DIVERSITY OF ADAPTATION, AGRONOMIC POTENTIAL AND FRUIT QUALITY OF LONICERA CAERULEA L.
Blue honeysuckle (Lonicera caerulea L.) is a novel perennial fruit crop with northern climatic adaptation. Its extreme winter hardiness, early-season fruiting, high antioxidant content and unique flavour profiles have brought it attention as a niche-crop. Breeding for temperate regions that are suited to large-scale horticultural production is relatively recent. Barriers to large-scale commercial production include a low chilling requirement, resulting in early bud break, winter damage and poor pollination in temperate climates; modest yields, irregular fruit shapes and agronomic traits that limit harvestability and marketability; and a low sugar to acid ratio with questionable claims of potential human health benefits due to widely varying reports of antioxidant activity. With the long-term objective of expanding the commercial potential of the crop, germplasm evaluation in a major fruit production region, the Fraser Valley, British Columbia, Canada, assessed phenological adaptation to a temperate climate, fruit morphological traits associated with agronomic potential and fruit biochemical characteristics related to fruit quality and nutritional content. Direct comparison of phenology and biochemistry to three globally important commercial crops, highbush blueberry, red raspberry and June-bearing strawberry, were conducted over two years with biological replication across multiples sites. Genetic diversity was characterized between three foundation germplasm groups, and the potential to make genetic progress was assessed in three improved groups. Physiological and genetic complexity was elucidated for economically important phenotypic responses to the target environment through comparison of improved germplasm with their parental foundation genotypes. This work demonstrates that there is sufficient variation in phenology to permit crop adaptation to a temperate climate, which will make it possible to broaden the range of the crop into major fruit production regions. It shows that diversity in fruit morphological features can be used to breed for large-scale commercial agronomic potential. It characterizes fruit biochemical diversity, signifying commercially marketable fruit quality paired with high nutritional content related to potential human health benefits. This fundamental information on crop genetic resources and the genetic control of important traits will inform breeding strategies that will transform blue honeysuckle from a niche to commercial crop.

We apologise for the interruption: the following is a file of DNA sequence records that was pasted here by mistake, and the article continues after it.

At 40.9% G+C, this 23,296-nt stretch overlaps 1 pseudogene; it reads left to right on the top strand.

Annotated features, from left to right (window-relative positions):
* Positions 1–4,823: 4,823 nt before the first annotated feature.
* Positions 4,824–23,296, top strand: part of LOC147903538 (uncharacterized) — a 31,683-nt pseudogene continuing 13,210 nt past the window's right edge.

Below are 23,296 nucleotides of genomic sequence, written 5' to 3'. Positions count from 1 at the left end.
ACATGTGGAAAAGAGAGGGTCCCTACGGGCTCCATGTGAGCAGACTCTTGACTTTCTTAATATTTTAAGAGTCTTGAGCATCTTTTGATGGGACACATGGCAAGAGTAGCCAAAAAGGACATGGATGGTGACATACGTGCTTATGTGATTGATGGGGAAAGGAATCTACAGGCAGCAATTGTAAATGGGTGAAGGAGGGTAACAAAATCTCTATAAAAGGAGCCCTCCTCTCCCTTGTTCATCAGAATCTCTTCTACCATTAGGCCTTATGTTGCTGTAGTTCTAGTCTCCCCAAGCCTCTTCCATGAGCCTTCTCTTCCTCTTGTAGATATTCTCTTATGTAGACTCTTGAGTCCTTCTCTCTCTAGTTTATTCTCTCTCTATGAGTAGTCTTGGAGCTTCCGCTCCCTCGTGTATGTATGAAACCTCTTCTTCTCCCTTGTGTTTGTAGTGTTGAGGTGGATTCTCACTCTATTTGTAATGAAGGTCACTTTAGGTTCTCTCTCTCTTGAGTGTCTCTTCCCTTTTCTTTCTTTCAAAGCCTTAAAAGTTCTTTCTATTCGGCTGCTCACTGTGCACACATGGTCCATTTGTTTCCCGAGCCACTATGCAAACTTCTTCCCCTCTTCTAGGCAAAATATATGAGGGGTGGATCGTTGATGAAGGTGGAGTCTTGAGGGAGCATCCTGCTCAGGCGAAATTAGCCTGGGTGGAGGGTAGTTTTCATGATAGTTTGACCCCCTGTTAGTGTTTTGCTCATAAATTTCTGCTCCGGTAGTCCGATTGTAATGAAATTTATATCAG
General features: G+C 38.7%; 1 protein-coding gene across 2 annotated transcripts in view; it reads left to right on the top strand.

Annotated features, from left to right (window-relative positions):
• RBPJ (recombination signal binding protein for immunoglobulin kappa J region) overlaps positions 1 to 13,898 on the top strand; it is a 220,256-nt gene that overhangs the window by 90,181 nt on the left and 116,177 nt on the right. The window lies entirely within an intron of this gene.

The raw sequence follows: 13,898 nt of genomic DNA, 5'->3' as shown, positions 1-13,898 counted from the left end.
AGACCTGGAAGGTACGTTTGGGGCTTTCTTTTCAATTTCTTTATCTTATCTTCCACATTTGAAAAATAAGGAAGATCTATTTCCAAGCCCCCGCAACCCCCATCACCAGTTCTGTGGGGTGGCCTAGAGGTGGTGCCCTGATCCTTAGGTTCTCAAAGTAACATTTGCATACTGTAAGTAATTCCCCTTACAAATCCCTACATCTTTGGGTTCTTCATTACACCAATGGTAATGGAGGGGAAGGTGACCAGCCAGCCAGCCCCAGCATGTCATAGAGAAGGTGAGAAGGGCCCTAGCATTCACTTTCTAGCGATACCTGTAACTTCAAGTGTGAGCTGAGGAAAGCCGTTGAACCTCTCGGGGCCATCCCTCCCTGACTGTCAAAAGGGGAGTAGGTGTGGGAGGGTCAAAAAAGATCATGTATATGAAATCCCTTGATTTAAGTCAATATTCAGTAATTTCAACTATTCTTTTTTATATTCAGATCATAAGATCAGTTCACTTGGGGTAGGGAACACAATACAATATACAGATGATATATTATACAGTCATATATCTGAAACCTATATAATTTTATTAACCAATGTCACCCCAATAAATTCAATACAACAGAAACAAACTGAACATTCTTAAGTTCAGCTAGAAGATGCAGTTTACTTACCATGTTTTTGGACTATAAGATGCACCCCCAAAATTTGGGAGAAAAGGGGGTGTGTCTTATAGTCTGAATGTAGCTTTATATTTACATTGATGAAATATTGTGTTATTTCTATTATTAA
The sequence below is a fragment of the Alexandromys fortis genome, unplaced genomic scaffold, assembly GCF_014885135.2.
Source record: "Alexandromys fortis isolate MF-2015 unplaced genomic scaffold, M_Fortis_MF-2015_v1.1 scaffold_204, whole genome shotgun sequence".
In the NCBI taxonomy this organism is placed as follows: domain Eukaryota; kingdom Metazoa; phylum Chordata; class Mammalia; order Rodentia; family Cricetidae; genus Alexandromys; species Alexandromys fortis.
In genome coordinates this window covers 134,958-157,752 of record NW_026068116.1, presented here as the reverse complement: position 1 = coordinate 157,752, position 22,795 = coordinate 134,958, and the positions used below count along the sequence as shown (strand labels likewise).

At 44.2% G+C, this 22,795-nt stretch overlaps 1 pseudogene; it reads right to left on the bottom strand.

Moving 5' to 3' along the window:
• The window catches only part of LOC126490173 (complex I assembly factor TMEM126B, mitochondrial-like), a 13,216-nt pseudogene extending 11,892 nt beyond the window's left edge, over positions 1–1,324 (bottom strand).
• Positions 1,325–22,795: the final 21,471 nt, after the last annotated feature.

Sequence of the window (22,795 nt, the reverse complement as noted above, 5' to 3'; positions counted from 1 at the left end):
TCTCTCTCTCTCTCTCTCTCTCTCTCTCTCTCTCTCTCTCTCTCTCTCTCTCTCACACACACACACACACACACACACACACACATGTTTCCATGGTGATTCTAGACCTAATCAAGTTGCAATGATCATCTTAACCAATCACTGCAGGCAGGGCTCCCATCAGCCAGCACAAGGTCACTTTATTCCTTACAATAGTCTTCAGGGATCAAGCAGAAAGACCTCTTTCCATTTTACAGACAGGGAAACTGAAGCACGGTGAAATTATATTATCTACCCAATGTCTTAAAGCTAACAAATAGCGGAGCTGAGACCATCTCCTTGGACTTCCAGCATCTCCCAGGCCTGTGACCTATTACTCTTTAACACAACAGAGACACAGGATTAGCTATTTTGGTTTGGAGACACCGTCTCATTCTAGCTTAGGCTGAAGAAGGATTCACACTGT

haskap, honeyberry, genetic resources, novel crop, niche crop, temperate climate, adaptation, phenology, Fraser Valley, British Columbia, morphology, fruit yield, fruit size, fruit shape, commercial agronomic potential, fruit biochemistry, total phenolics, antioxidant, nutritional content, superfruit, fruit quality
Doctor of Philosophy (Ph.D.)